Author, Actor, Playwright, Excellent Parallel Parker

Rules of the Lake and Ashes to Water are now available for Kindle and Nook!

Monday, November 15, 2010

Dancing on the Widow Walk

On Saturday, The Mister left for six weeks. He's one of four crewing aboard a sailboat racing from the Canary Islands (off the coast of Morocco) to St. Lucia in the Caribbean. Others aboard Summer Song include Sam, the captain, Sam's wife, Alex (first mate, appropriately enough), Graham's nephew, Will (aka Galley Slave) and my husband, Graham, who for some reason, will answer to the  name of Powder Monkey.

 At 59, Graham is the oldest by a good 25 years. Although he has spent many an hour on the Chesapeake Bay aboard his own Hunter 34, and is no stranger to a 79 knot squall, the ARC race isn't on the Chespeake Bay. It's on the Atlantic Ocean. The deep part. Blue water.

There be Dragons here.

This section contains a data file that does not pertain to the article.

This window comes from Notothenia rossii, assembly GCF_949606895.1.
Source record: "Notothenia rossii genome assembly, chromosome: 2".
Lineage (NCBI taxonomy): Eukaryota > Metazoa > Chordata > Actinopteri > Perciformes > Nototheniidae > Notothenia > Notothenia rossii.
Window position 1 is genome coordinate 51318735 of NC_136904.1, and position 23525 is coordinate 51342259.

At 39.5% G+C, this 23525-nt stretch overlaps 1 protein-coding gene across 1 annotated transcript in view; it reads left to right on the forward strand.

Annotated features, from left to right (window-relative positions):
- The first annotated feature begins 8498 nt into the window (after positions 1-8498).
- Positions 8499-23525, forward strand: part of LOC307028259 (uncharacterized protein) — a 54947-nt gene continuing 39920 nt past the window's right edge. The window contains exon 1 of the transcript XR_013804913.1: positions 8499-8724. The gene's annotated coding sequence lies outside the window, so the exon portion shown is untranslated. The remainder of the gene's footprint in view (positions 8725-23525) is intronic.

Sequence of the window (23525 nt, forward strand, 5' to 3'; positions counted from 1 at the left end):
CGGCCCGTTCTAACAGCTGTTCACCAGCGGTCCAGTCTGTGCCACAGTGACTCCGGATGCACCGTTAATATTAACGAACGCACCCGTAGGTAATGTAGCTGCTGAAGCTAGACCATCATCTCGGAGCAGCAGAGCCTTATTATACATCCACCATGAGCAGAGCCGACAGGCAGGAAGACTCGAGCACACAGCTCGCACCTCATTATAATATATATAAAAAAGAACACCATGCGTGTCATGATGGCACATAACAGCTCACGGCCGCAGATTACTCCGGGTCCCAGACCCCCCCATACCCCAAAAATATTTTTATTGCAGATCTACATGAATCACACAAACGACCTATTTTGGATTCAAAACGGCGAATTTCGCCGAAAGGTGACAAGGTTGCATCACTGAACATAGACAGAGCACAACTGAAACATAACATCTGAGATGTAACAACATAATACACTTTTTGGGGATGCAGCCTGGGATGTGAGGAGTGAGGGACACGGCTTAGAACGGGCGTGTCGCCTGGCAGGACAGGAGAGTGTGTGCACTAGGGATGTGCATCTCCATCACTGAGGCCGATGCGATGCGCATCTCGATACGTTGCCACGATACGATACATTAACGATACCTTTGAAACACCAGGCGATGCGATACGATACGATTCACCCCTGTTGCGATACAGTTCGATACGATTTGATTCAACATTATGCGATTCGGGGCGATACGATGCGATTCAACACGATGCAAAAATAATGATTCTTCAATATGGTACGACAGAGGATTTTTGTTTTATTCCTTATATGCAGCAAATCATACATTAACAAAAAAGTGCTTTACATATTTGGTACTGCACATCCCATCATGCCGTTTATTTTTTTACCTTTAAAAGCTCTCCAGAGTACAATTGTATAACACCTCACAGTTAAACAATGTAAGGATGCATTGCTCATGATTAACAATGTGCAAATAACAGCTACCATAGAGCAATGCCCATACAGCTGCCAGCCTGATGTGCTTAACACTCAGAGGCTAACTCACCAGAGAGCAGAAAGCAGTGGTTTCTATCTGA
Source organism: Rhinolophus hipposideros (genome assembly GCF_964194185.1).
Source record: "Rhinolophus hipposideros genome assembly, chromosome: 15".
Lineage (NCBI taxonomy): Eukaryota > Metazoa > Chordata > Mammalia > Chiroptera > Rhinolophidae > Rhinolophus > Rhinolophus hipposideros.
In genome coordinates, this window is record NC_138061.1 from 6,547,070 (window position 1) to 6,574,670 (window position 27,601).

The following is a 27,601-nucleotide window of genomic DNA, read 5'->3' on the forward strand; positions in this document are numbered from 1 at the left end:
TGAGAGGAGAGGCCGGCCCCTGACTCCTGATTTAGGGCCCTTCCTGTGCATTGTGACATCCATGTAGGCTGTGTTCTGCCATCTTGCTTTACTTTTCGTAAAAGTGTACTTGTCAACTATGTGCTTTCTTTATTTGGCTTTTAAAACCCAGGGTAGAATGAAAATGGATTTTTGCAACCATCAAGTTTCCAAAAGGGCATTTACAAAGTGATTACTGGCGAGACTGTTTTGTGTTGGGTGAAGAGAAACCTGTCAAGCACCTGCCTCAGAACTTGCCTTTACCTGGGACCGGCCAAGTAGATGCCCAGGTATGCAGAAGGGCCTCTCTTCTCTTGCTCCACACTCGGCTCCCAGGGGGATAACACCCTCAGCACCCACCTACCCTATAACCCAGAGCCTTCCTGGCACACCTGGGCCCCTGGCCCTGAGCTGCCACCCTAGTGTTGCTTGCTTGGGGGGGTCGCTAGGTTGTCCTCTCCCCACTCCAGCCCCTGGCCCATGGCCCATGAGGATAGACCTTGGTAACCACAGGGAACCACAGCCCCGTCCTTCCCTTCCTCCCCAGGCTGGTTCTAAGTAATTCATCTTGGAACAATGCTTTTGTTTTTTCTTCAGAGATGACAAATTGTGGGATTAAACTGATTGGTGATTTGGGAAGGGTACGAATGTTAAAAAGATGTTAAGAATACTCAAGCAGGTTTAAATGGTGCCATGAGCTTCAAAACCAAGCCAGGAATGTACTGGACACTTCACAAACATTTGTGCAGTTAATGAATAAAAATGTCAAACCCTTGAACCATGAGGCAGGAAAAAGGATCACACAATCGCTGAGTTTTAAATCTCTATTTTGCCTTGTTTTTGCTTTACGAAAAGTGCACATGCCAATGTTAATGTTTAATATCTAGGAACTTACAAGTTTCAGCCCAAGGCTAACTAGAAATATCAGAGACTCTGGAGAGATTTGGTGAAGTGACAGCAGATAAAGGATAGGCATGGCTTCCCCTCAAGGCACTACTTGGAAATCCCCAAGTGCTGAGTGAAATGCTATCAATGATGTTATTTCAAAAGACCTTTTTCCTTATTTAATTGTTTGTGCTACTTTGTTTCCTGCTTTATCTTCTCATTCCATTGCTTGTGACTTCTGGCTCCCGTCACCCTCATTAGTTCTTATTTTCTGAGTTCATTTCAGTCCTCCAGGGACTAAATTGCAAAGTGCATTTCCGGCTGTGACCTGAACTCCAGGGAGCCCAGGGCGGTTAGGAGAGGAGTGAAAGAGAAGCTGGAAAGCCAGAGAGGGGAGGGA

I get asked how I feel about this. I feel great! Those of you with a bucket list know the joy of realizing a lifelong pipe dream. By the way, what's a pipe dream and why is it called that? Anyway, yes, the trip is dangerous. (What isn't?) It will require endurance and courage. But I would no more interfere with his plan than he would object to me performing in a play Off-Broadway (which is a long held pipe dream of my own). As you might expect, they have safety and communication equipment out the ying yang so I expect to hear from him every few days, when he's not, say, climbing a mast with a knife in his teeth, or delivering gun powder to others defending the vessel from dragons.